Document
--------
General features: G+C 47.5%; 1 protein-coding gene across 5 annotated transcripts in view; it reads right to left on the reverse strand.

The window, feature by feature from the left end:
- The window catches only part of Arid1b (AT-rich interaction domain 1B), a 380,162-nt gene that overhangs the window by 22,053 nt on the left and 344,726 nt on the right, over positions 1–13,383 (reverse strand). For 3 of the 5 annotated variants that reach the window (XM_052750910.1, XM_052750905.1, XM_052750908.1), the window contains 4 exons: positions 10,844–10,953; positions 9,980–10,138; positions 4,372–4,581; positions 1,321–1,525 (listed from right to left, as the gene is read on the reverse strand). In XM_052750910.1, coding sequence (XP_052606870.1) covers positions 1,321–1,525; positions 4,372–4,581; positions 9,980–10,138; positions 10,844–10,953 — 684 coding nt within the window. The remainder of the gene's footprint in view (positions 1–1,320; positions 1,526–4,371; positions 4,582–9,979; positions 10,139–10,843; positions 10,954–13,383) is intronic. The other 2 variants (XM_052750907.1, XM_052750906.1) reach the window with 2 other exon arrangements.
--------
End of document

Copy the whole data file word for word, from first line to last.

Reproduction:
General features: G+C 47.5%; 1 protein-coding gene across 5 annotated transcripts in view; it reads right to left on the reverse strand.

The window, feature by feature from the left end:
- The window catches only part of Arid1b (AT-rich interaction domain 1B), a 380,162-nt gene that overhangs the window by 22,053 nt on the left and 344,726 nt on the right, over positions 1–13,383 (reverse strand). For 3 of the 5 annotated variants that reach the window (XM_052750910.1, XM_052750905.1, XM_052750908.1), the window contains 4 exons: positions 10,844–10,953; positions 9,980–10,138; positions 4,372–4,581; positions 1,321–1,525 (listed from right to left, as the gene is read on the reverse strand). In XM_052750910.1, coding sequence (XP_052606870.1) covers positions 1,321–1,525; positions 4,372–4,581; positions 9,980–10,138; positions 10,844–10,953 — 684 coding nt within the window. The remainder of the gene's footprint in view (positions 1–1,320; positions 1,526–4,371; positions 4,582–9,979; positions 10,139–10,843; positions 10,954–13,383) is intronic. The other 2 variants (XM_052750907.1, XM_052750906.1) reach the window with 2 other exon arrangements.